I wrote a while back about a dream I had to set up a Social Media Cafe for Derby and Derbyshire and now that dream has become a reality!
The first Derby/shire Social Media Cafe took place at QUAD in Derby on 1 October. It was a very informal gathering but I was thrilled that around twenty people turned up and chatted away about all things online, digital, social media and cake related! I blogged about it over on the cafe site but thought I would post her about some of the conversations I had with people.
I found it as useful and interesting to speak with people from other sectors about how they were using the digital stream and facing challenges as I did to catch up with some good public sector colleagues. I’ve found it’s been really good to widen that view and think about how we can adapt our experiences to their sector and vice versa in order to re-invigorate the way we think and work online and digitally.
Some useful conversations:
Bebo / Youth engagement – I’d been asked to raise this by someone who couldn’t attend and I’m glad I did as I ended up learning something which has already been valuable to moving forward with a piece of work. Do young people use Bebo? I’d assumed so from research and stats I had seen but according to research carried out by a couple of the cafe participants as part of their jobs it seems while this may have once been the case young people are now to be found on Facebook (isn’t everyone?).
Secondary to this though was another piece of research had shown Bebo to be particularly popular with the deaf community. Both these pieces of information and a shared experience of abandoning attempts to create a profile on the network have been useful in to the colleague who wasn’t there and myself.
It also furthered my suspicion that published stats aren’t always that reliable, you can’t beat direct research with the audience you’re trying to reach and I need to re-evaluate the demographics I associate with the big networks.
Being or managing online workers -This is something which came up in the session Tim and Paul ran at LocalGovCamp although it was slightly left of centre from their original topic. It’s also something that has come up in conversations with lots of different people recently and I don’t feel I’ve really got to the bottom of the issue yet. Again this conversation centered on the ‘never off’ temptation of working online. We talked about how we combated or succumbed to this and the challenge it brings to managers in having team members who work outside of their contracted or set hours. We also spoke about where the line is for individuals – we agreed that organisations benefit from a named, human contact online but what did that mean for that person? Where is the line between personal profile and professional profile – especially when you can be found in both roles on one network? I don’t think we came up with any answers but it’s always useful to discuss this issue.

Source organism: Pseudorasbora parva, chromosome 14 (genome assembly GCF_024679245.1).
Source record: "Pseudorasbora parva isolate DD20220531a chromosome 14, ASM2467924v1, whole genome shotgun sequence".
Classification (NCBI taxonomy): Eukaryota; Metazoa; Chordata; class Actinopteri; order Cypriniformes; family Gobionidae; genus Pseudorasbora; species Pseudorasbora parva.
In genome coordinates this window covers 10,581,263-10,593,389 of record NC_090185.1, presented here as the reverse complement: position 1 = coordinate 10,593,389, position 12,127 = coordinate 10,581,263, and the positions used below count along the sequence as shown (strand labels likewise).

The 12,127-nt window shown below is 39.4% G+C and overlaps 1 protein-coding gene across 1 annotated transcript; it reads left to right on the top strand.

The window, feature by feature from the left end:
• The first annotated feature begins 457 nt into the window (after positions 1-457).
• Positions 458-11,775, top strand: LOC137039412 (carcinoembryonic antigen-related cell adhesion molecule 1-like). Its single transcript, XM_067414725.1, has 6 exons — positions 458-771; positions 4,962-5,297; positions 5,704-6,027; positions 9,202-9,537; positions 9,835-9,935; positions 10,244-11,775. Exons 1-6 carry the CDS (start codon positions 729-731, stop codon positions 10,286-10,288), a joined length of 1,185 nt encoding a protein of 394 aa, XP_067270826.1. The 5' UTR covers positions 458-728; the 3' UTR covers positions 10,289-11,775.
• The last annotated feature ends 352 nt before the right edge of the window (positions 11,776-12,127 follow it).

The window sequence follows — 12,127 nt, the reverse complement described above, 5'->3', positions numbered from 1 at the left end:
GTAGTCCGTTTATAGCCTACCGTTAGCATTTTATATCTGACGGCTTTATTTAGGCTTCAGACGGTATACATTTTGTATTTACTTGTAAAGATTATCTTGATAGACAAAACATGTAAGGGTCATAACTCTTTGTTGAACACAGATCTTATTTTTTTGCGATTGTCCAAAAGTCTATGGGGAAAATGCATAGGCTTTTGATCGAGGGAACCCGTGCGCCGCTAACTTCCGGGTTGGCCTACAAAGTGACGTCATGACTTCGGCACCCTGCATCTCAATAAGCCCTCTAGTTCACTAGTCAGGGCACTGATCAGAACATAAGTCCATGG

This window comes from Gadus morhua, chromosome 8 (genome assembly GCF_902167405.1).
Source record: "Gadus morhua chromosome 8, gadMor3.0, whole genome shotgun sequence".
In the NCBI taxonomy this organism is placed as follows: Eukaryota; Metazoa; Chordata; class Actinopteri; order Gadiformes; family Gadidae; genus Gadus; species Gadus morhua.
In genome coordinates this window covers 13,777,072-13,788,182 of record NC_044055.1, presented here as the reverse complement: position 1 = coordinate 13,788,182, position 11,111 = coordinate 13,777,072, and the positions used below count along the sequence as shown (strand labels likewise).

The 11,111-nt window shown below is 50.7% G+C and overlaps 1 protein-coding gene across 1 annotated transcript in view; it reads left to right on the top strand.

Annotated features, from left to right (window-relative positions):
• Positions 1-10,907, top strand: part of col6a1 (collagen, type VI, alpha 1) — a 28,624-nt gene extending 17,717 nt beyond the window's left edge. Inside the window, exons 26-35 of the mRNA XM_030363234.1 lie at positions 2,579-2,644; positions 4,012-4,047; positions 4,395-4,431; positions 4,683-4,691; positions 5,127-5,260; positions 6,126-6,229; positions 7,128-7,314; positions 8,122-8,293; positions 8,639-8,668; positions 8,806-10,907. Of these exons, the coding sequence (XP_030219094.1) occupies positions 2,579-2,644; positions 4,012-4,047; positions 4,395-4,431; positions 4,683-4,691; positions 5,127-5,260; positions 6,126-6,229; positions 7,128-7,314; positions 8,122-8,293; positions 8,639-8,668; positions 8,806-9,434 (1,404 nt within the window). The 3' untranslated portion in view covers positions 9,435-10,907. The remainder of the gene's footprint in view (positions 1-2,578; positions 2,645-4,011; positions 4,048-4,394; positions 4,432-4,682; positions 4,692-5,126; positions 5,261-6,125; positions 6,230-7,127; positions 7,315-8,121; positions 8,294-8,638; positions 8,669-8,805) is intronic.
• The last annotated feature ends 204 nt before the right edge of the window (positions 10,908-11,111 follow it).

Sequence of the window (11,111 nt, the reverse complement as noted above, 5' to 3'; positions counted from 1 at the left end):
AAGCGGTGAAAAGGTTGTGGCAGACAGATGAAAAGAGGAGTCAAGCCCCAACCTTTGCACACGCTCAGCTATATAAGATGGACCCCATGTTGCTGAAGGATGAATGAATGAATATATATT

Privacy -In the sense of how much information is available online about you and how much of it you are aware of and have control over. I am probably nearer to digital native than settler in my approach to this and so it isn’t something which has troubled me much so far. However, I think hearing differing views and concerns about the importance and impact of changing views of privacy is a good pull up for me to take stock myself.
I’ve been back and reviewed some of the settings on some of the networks where I know there is information about me. I’ve also been thinking that a session on privacy / identity might be good for sharing and learning at a future meet of the cafe.
Integrating online into the communication mix -As something that I’ve been working toward for a while now I think it is interesting to hear other experiences of how this has worked or not. In some cases online and the ease of two way communication has made significant differences. What really fascinated me is that online is already moving from being primarily a communication channel to being a transformation tool – even in the smallest of operations. It’s got me thinking afresh about things for certain and I’m looking forward to more chats and examples of this to come out of the group.
Google – There were three main threads in relation to Google – Wave, Sidewiki and whether Google is evil or not. The chat about Wave was that none of us there had received an invite and we were pretty gutted about this. Sidewiki chat was split between those who hadn’t heard of it and those who had and were wary. I blogged my thoughts on it already and I’m still looking at it, I’m not getting any less wary though, and just like @gertmellak (who I’ve been talking to on Twitter and Nurphy about this) I’m worried that if the API doesn’t offer forth richer features for website managers in the short term it’s unlikely to improve medium / long-term.
And is Google evil? Well, we came to no conclusion on this but they are certainly fascinating as a company and I’m sure this is a conversation that will go on, and on, and on…
So – that was my first Social Media Cafe in Derbyshire. I am already excited about the conversations continuing online and getting to chat to people again at the next meeting. From an attendee point of view I know that the conversations I’m going to have at future cafes are going to be useful, creative and inform the way I think about online and digital (as well as being a chance to meet with new friends). From an organiser point of view I am, as mentioned, thrilled this idea is starting to take shape in Derby and I’m now looking at how I can adapt the social media cafe to rural Derbyshire and make this truly county-wide.